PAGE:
Adelaide Film Festival 2023: ten films to watch

If you're in Adelaide in October, the film festival offers some irresistible cinematic treats.

Ahead of its full program launch, the Adelaide Film Festival (AFF) has released some of the top titles it will be showcasing this October. Here are ten not to miss:

The Royal Hotel

The Royal Hotel. Image: AFF.

(Kitty Green/ Australia)

Green takes the classic Australian outback hair-rasier and subverts the genre by telling it from a distinctly female point of view. The film follows Americans Hanna (Julia Garner) and Liv (Jessica Henwick) as they take a job in a remote pub for some extra cash and are confronted with unruly locals and a situation that grows out of their control.

Read: The Royal Hotel – need to know


Speedway. Image: AFF.

(Luke Rynderman & Adam Kamien/ Australia, United States)

This pulsating true-crime docudrama sheds new light on the unsolved murders that claimed the lives of four teens working in a burger restaurant in 1978. Crafted through stunning re-enactments and tense witness interviews, Speedway unravels mishandled evidence and wild revelations that cater to the most insatiable true crime appetite

Anatomy of a Fall

Anatomy of a Fall. Image: AFF.

(Justine Triet/ France)

Winner of this year’s Palme d’Or at Cannes, the absorbing crime drama is full of intelligence and depth. Sandra, a successful novelist, faces trial after her husband, Samuel, falls to his death from the balcony of their chalet in the French Alps. Did he throw himself or did Sandra dispatch him?

Read: New cinema releases and film festivals in Australia September 2023


Galang. Image: AFF

(Adriyanto Dewo/ Indonesia)

19-year-old Galang searches for answers to his grief and guilt after his sister is killed in a stampede at a heavy metal concert. He drops out and becomes part of the entourage of the band who were playing that fatal night, and ultimately finds a lifeline back to the world.


Monster. Image: AFF.

(Hirokazu Kore-eda/ Japan)

Hirokazu Kore-eda is one of the greatest directors alive – his films are always must-see. A young boy alarms his widowed mother by beginning to act in a strange and self-destructive way, and it appears his teacher may be bullying him. Gossip and inference quickly become accepted as fact, but things are not as simple as they seem at first …

Isla’s Way

Isla’s Way. Image: AFF.

(Marion Pilowsky / Australia)

Formidable grandmother Isla Roberts is adamant. She insists that although she’s not a lesbian, her girlfriend Susan is. In this tender, richly humorous portrait of an 87-year-old horse carriage driving champion, we learn what makes an ordinary life extraordinary.

Housekeeping for Beginners

Housekeeping for Beginners. Image: AFF.

(Goran Stolevski/ North Macedonia, Croatia, Serbia, Poland, Kosovo)

This special Australian premiere is a luminous, emotionally engaging drama on found family and social injustice. When a woman’s girlfriend falls terminally ill, she is forced to promise she will raise her partner’s two reluctant daughters. But due to the country’s legal position on same-sex marriage and adoption, she must re-marry fast.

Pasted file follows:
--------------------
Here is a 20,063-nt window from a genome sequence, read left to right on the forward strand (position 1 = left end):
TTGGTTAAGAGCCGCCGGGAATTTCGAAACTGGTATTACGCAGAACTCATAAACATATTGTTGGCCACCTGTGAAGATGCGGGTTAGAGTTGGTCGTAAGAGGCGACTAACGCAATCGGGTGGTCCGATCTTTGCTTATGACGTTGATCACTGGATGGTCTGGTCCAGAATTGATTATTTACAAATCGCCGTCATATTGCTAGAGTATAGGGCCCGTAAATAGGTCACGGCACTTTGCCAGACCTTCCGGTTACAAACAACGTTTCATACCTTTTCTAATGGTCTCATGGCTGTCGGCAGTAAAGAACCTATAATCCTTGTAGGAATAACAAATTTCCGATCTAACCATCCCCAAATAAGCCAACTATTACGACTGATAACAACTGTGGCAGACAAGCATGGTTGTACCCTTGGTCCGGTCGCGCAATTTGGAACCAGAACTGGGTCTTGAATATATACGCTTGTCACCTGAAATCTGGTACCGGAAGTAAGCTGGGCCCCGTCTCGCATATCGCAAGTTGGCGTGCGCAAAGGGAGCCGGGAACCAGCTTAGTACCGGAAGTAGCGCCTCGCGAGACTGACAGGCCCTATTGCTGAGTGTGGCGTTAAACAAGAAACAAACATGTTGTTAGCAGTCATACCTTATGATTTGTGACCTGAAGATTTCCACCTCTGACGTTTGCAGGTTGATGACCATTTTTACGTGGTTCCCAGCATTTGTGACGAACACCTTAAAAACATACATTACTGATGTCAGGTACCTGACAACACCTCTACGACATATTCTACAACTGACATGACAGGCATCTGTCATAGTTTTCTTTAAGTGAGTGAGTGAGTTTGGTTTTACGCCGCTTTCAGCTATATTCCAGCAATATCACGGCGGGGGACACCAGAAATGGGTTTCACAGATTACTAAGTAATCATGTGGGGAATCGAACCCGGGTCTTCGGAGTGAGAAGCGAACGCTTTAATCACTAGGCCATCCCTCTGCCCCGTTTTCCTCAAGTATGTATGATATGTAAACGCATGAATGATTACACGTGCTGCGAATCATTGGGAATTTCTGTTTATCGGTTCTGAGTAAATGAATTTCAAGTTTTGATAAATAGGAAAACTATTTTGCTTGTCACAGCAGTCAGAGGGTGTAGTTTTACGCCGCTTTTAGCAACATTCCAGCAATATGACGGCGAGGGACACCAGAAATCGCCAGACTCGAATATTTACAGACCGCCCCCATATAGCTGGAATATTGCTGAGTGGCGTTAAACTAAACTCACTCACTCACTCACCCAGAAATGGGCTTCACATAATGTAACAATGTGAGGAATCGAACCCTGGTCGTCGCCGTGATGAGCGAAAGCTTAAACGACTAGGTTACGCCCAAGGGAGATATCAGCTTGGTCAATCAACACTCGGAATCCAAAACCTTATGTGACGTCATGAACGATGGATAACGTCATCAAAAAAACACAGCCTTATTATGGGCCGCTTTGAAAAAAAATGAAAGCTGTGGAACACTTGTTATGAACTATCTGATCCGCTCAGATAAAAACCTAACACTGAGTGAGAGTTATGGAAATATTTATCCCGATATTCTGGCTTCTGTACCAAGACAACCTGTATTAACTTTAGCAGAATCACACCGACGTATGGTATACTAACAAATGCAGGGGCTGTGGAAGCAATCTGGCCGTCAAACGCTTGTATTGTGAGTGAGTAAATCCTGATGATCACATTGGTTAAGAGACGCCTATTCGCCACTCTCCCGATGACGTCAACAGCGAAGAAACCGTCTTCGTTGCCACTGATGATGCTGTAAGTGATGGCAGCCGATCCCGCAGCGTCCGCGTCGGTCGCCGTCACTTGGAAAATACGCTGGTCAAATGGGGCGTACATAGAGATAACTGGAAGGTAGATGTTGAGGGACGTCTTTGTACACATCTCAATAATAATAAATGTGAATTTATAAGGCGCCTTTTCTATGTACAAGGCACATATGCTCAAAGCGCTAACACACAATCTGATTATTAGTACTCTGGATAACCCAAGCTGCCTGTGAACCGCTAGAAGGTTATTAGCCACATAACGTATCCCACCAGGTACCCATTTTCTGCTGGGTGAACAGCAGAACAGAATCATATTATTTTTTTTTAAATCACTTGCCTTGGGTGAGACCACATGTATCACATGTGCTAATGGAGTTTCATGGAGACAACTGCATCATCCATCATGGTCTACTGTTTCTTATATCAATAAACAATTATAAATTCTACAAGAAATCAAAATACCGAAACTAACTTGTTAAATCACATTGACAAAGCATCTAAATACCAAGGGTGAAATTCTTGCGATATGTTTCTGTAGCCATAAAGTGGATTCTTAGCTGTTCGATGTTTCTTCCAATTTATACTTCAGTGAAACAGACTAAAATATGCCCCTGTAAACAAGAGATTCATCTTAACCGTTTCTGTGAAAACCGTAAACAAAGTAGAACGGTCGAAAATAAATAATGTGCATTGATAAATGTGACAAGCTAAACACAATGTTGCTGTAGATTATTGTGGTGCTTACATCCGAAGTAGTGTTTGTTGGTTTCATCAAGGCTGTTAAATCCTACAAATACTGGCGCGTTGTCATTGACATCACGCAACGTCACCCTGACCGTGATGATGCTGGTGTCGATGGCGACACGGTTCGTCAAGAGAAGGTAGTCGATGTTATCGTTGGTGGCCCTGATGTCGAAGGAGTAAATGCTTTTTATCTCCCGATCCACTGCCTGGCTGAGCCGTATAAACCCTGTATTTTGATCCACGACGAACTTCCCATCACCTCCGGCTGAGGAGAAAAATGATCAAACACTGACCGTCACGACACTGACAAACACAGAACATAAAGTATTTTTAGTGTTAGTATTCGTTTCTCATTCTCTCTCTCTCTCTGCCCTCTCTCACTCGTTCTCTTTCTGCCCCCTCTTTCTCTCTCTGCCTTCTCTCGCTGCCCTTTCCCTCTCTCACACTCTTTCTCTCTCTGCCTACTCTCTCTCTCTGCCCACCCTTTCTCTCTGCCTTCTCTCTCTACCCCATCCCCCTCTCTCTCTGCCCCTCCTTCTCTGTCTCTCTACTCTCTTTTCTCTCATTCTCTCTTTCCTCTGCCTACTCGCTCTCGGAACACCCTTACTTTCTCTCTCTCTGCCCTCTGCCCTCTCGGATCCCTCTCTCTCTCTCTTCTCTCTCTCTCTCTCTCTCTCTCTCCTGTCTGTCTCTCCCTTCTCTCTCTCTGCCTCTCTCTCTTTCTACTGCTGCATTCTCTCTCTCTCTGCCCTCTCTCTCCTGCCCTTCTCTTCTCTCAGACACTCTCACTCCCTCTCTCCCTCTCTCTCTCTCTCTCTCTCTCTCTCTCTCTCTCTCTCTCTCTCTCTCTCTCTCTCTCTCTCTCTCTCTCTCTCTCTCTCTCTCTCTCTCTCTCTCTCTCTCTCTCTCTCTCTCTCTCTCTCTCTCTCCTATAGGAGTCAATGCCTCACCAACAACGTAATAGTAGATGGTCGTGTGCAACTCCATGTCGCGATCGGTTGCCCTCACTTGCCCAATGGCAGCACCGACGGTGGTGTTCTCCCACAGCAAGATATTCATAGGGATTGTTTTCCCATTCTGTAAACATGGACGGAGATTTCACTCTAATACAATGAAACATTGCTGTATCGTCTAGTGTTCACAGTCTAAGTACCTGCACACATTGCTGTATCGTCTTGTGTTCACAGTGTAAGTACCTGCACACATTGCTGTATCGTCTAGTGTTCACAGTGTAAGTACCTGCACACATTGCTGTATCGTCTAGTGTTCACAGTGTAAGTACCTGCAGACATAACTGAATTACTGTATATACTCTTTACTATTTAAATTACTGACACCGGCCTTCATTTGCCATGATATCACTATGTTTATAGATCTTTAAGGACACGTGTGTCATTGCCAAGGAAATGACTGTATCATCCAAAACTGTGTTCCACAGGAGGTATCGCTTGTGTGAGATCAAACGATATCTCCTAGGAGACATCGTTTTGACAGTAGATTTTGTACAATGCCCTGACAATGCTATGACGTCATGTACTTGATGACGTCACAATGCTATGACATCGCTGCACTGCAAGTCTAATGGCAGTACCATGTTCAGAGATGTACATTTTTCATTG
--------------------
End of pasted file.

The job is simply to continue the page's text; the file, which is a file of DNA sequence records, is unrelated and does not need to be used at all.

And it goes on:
Read: Goran Stolevski interview ‘I’m intensely connected to the characters’ 

You’ll Never Find Me

You’ll Never Find Me. Image: AFF.

(Josiah Allen & Indianna Bell/ Australia)

This confident, claustrophobic, psychological thriller follows a strange hermit, Patrick, who lives in an isolated caravan park. During a violent thunderstorm, a mysterious young woman appears at his door, seeking shelter from the weather. The longer the night wears on and the more the young woman discovers about Patrick, the more difficult she finds it to leave.

Her Name is Nanny Nellie

Her Name is Nanny Nellie. Image: AFF.

(Daniel King/ Australia)

In 1925, the Australian Museum commissioned three statues of ‘full blood’ Aboriginal people, exhibited as nameless objects to be studied as examples of a ‘dying race’. Now Irene is on a journey to retrace their lives and to reconnect the families to their ancestors’ statues and re-display them, this time with their names, identities and dignity. It’s an opportunity to give the nameless names.

Rewards for the Tribe

Rewards for the Tribe. Image: AFF.

(Rhys Graham/ Australia)

The acclaimed, genre-defying Chunky Move and beloved Adelaide-based company Restless Dance Theatre – whose troupe consists of performers with disabilities – develop a major new work that tests the boundaries of group harmony and myths of creative perfection. 

The Adelaide Film Festival runs from 18–29 October 2023. Visit the festival website for more information, including screening times and tickets.

Paul Dalgarno is author of the novels A Country of Eternal Light (2023) and Poly (2020); the memoir And You May Find Yourself (2015); and the creative non-fiction book Prudish Nation (2023). He was formerly Deputy Editor of The Conversation and joined ScreenHub as Managing Editor in 2022. X: @pauldalgarno. Insta: @dalgarnowrites